According to market sources, dismal demand and ample supply caused prices in the US plastics market to decline during the month, with producers increasing supply to spur demand. After rising m-o-m in June, US HDPE and LDPE prices fell in July, down by 2.2% m-o-m and 1.9% m-om to USD 2,138/mT and USD 2,579/mT, respectively. Market participants reported a slowdown in purchases after the July 4th holiday and subdued demand in expectations that prices would fall further, supported by recession fears. US PP prices continued a three-month downward trend in July, down by 9.5% m-o-m to USD 2,519/mT, the lowest level since May 2021. The decline was due to sustained weakness in monomer costs. US PET prices declined for the second consecutive month in July, down by 4.7% m-o-m to USD 2,491/mT. This decline was due to weakened demand compared to the previous month. However, prices remained elevated by 44.0% y-o-y on higher demand (compared to the same period in the previous year) and higher feedstock and monomer costs (paraxylene/PTA).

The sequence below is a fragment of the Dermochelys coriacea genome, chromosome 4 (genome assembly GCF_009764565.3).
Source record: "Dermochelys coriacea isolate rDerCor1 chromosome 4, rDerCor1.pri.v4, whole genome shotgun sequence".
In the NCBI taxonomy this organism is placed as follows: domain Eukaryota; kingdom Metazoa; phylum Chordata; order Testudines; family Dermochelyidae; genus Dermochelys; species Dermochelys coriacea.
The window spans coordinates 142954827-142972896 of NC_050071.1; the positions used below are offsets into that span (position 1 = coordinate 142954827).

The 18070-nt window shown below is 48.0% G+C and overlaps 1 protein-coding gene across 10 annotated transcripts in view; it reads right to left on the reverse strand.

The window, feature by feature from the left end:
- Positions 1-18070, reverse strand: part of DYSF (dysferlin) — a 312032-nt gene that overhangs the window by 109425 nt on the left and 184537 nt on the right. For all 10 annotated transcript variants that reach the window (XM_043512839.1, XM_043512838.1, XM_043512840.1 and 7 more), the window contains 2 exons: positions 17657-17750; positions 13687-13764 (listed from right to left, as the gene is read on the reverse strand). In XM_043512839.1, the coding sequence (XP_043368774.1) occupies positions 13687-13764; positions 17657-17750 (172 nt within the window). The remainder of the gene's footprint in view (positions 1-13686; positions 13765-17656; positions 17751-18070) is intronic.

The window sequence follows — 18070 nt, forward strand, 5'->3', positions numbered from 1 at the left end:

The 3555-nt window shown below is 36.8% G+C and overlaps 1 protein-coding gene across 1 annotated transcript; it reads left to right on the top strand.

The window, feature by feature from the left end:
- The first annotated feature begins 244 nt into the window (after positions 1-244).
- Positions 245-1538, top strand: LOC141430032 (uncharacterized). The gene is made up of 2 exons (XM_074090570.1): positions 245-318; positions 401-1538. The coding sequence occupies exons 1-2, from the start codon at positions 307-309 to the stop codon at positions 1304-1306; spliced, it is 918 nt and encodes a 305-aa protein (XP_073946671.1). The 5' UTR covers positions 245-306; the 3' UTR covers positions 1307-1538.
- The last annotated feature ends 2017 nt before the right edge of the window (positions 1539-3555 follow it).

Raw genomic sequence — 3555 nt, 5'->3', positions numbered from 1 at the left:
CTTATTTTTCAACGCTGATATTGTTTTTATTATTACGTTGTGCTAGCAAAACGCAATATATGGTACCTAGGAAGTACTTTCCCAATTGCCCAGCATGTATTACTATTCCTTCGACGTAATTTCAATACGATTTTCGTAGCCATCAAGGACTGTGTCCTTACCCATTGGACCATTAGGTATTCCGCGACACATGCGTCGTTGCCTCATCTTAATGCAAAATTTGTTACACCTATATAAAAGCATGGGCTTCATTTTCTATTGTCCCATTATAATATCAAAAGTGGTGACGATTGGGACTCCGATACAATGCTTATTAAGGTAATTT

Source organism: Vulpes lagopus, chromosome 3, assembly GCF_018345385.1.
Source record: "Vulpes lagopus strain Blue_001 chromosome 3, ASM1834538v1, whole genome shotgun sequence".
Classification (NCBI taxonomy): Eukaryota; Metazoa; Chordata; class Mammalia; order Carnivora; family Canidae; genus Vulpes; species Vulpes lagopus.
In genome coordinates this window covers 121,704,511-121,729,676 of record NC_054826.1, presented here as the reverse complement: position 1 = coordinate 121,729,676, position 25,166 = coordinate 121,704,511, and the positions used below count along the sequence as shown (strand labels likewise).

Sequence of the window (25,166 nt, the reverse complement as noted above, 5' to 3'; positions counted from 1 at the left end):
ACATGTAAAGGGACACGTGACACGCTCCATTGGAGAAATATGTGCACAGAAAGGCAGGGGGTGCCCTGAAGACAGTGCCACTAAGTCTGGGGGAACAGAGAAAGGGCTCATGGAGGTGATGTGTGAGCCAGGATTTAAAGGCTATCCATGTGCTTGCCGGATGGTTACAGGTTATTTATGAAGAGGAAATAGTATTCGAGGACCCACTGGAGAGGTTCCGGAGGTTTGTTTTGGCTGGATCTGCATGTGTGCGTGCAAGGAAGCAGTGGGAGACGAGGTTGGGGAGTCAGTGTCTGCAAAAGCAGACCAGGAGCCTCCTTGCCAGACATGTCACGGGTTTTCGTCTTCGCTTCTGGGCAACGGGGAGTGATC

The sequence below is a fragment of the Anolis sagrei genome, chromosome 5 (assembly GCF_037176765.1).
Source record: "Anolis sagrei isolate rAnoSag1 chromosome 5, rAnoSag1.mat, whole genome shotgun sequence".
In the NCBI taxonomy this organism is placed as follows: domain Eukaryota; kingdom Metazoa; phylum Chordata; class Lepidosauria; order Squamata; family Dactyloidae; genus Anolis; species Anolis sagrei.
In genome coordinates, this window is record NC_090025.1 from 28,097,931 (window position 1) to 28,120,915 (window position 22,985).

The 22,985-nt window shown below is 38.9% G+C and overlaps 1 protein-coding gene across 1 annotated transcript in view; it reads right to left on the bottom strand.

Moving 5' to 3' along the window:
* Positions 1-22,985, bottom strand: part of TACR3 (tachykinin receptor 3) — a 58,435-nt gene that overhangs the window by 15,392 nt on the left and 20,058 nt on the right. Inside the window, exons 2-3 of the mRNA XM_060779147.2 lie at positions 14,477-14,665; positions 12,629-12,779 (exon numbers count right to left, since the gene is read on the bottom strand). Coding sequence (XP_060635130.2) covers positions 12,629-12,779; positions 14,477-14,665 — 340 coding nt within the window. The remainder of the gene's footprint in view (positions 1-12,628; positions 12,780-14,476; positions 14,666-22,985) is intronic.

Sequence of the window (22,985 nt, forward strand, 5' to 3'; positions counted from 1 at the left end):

In July, the EU HDPE price declined to a four-month low, down by 5.9% m-o-m to EUR 1,953/mT Similarly, the EU LDPE price fell by 6.3% m-o-m to EUR 2,326/mT in the same period. The decline in prices of both plastics was due to continued improvements in supply and weakened demand. The EU PP price fell for the third consecutive month in July to EUR 1,777/mT (-6.9% m-o-m) on sustained weakened demand from downstream sectors and ample supply. On the other hand, after a modest dip in June, EU PET prices increased in July, supported by a pick-up in demand. The EU PET price was recorded at EUR 1,811/mT, up by 1.8% m-o-m and 49.1% y-o-y.
The EU paper packaging market prices stayed flat for most of the paper grades in July 2022 due to lessened demand. According to market participants, some paper manufacturers still had good activity levels but were also seeing a slowdown in order call-offs, for example, from the consumer goods industry. The slowdown was due to the summer holiday season but was also driven by changing consumer spending behaviour in the face of rising inflation.